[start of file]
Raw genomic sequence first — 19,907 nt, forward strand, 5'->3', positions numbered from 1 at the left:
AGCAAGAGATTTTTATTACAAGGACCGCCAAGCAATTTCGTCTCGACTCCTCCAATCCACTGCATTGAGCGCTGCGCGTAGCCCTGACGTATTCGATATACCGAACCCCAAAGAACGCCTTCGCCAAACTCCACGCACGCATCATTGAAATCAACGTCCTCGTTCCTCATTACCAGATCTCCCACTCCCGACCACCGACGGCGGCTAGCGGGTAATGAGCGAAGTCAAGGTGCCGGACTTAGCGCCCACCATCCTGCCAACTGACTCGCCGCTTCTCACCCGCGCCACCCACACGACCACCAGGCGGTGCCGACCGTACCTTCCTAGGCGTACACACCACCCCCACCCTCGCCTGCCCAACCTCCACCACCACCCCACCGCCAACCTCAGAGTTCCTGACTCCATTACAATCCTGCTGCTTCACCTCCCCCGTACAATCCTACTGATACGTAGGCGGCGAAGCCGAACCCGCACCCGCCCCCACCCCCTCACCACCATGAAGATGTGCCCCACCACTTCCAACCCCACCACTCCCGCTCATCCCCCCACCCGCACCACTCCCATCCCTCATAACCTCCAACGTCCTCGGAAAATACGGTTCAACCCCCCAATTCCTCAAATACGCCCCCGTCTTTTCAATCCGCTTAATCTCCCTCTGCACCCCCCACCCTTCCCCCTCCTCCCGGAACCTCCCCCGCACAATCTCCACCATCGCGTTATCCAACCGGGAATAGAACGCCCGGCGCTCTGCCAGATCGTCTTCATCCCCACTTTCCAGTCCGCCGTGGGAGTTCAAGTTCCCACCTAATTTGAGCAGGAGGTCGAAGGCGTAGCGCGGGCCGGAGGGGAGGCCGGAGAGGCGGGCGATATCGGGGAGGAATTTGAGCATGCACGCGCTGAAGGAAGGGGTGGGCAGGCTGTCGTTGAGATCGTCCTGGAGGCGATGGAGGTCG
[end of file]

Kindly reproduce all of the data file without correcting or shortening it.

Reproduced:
Raw genomic sequence first — 19,907 nt, forward strand, 5'->3', positions numbered from 1 at the left:
AGCAAGAGATTTTTATTACAAGGACCGCCAAGCAATTTCGTCTCGACTCCTCCAATCCACTGCATTGAGCGCTGCGCGTAGCCCTGACGTATTCGATATACCGAACCCCAAAGAACGCCTTCGCCAAACTCCACGCACGCATCATTGAAATCAACGTCCTCGTTCCTCATTACCAGATCTCCCACTCCCGACCACCGACGGCGGCTAGCGGGTAATGAGCGAAGTCAAGGTGCCGGACTTAGCGCCCACCATCCTGCCAACTGACTCGCCGCTTCTCACCCGCGCCACCCACACGACCACCAGGCGGTGCCGACCGTACCTTCCTAGGCGTACACACCACCCCCACCCTCGCCTGCCCAACCTCCACCACCACCCCACCGCCAACCTCAGAGTTCCTGACTCCATTACAATCCTGCTGCTTCACCTCCCCCGTACAATCCTACTGATACGTAGGCGGCGAAGCCGAACCCGCACCCGCCCCCACCCCCTCACCACCATGAAGATGTGCCCCACCACTTCCAACCCCACCACTCCCGCTCATCCCCCCACCCGCACCACTCCCATCCCTCATAACCTCCAACGTCCTCGGAAAATACGGTTCAACCCCCCAATTCCTCAAATACGCCCCCGTCTTTTCAATCCGCTTAATCTCCCTCTGCACCCCCCACCCTTCCCCCTCCTCCCGGAACCTCCCCCGCACAATCTCCACCATCGCGTTATCCAACCGGGAATAGAACGCCCGGCGCTCTGCCAGATCGTCTTCATCCCCACTTTCCAGTCCGCCGTGGGAGTTCAAGTTCCCACCTAATTTGAGCAGGAGGTCGAAGGCGTAGCGCGGGCCGGAGGGGAGGCCGGAGAGGCGGGCGATATCGGGGAGGAATTTGAGCATGCACGCGCTGAAGGAAGGGGTGGGCAGGCTGTCGTTGAGATCGTCCTGGAGGCGATGGAGGTCG